Govt trying to make Najib a bankrupt over unpaid taxes, says lawyer Shafee

Lawyer Muhammad Shafee Abdullah says former prime minister Najib Razak will not have any remedy once the IRB obtains a summary judgment from the court.

KUALA LUMPUR: Lawyer Muhammad Shafee Abdullah told the High Court today that the government was trying to end Najib Razak’s political career by making the former prime minister a bankrupt over his failure to pay taxes.

Shafee said Najib had become popular after being out of power and was instrumental in the opposition winning five by-elections.

“Once my client is labelled a bankrupt, he will be out of the political arena,” Shafee submitted in applying to stay a suit brought by the Inland Revenue Board (IRB).

Article 48 of the Federal Constitution states that an elected representative – MP or assemblyman – is disqualified, for among others, being declared a bankrupt.

Najib, is currently the MP for Pekan, the seat he has been holding from 1976.

Shafee said his client’s case was exceptional as he would not have any remedy once the IRB obtained a summary judgment from the court over his failure to pay RM1.69 billion in unpaid taxes between 2011 and 2017.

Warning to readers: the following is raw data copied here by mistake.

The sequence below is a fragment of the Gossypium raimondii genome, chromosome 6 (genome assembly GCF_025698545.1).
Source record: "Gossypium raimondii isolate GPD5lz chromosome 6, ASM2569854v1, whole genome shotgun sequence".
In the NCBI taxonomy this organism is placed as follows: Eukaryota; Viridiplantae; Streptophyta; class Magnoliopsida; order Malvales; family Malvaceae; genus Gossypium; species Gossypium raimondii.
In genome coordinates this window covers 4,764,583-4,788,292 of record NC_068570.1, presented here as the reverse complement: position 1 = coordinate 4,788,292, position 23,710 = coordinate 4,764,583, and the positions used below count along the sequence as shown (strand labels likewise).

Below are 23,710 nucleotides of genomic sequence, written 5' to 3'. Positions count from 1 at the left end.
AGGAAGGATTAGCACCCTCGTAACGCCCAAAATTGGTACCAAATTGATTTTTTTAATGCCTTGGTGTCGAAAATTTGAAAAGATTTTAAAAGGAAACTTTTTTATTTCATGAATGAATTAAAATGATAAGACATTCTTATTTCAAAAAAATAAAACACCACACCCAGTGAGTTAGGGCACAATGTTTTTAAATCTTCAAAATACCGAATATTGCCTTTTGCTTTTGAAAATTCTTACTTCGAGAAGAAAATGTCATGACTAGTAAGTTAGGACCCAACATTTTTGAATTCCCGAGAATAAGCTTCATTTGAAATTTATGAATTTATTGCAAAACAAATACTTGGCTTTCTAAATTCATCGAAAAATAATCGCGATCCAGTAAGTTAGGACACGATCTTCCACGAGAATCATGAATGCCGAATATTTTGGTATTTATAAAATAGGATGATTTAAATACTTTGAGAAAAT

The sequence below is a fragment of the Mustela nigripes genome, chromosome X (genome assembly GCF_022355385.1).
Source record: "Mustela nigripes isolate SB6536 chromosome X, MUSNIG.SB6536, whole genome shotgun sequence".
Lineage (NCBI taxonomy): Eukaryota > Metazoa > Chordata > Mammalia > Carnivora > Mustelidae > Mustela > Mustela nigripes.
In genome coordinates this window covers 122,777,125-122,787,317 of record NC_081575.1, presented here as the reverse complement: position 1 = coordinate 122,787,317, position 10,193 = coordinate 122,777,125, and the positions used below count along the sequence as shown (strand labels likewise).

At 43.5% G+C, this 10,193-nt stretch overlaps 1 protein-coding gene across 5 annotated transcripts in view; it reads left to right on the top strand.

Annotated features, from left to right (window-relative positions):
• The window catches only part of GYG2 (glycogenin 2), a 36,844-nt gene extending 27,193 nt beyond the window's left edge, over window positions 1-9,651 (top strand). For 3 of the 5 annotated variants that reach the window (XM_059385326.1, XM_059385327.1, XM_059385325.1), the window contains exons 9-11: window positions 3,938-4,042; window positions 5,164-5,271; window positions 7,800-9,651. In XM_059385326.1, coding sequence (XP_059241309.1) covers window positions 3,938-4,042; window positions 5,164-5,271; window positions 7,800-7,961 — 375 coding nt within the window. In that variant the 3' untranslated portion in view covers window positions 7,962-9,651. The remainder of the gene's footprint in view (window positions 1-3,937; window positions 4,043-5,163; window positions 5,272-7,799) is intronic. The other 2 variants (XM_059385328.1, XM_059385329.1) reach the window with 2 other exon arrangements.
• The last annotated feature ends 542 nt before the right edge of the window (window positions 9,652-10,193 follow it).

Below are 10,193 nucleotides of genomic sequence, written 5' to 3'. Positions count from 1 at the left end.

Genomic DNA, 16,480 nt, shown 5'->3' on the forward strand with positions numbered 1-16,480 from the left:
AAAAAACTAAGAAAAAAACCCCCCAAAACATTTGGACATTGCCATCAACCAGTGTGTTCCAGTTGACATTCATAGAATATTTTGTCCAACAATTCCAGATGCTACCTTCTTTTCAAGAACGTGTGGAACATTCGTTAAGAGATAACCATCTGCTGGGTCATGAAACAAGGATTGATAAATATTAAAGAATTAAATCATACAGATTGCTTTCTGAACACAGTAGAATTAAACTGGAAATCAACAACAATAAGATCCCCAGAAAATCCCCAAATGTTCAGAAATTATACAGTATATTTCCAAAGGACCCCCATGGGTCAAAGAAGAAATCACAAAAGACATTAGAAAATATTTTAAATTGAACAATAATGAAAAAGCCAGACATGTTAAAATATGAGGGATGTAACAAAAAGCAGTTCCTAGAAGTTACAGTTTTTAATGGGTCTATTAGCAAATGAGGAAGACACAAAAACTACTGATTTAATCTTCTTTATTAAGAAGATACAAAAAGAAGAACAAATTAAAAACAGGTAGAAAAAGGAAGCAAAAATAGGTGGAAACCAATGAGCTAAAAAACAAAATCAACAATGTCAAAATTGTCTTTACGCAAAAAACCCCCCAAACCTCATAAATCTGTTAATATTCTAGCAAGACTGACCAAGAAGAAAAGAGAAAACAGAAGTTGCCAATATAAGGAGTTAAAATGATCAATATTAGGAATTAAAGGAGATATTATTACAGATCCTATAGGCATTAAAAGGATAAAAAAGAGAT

He said Najib could not pay the tax as he did not have the resources, unlike owner Jeff Bezos.

He said under the law, a person must settle the outstanding amount even though an appeal has been made before the Special Commissioners of the IRB to review the assessment of tax.

Shafee also said the proceedings to obtain judgment should only be started after Najib’s SRC International and 1MDB trial were over.

“The money that is sought by the IRB is also a subject matter of the ongoing criminal trials,” he added.

Lawyer D P Naban, who is appearing for the IRB on a special licence given by Attorney-General Tommy Thomas, said Najib’s stay application is premature.

“He should come to the court only after we have succeeded in getting a summary judgment,” he said.

Naban said if the court granted the stay now, it could not even hear the summary judgment proceedings.

Naban said the IRB might not necessarily take action to declare Najib a bankrupt.

“We could go for an order for sale, institute a garnishing order or get a writ of seizure and sale,” he added.

Judge Ahmad Bache will deliver his ruling on Feb 28.

Last year, Najib filed a stay application to stop the government’s move to obtain the judgment without contest.

On June 25, the government, through the Inland Revenue Board (LHDN), filed the suit against Najib seeking RM1.69 billion in unpaid taxes with interest at 5% a year from the date of judgment, as well as costs and other relief deemed fit by the court.

The LHDN insisted Najib had to pay the RM1.69 billion even if he had filed an appeal against the assessment.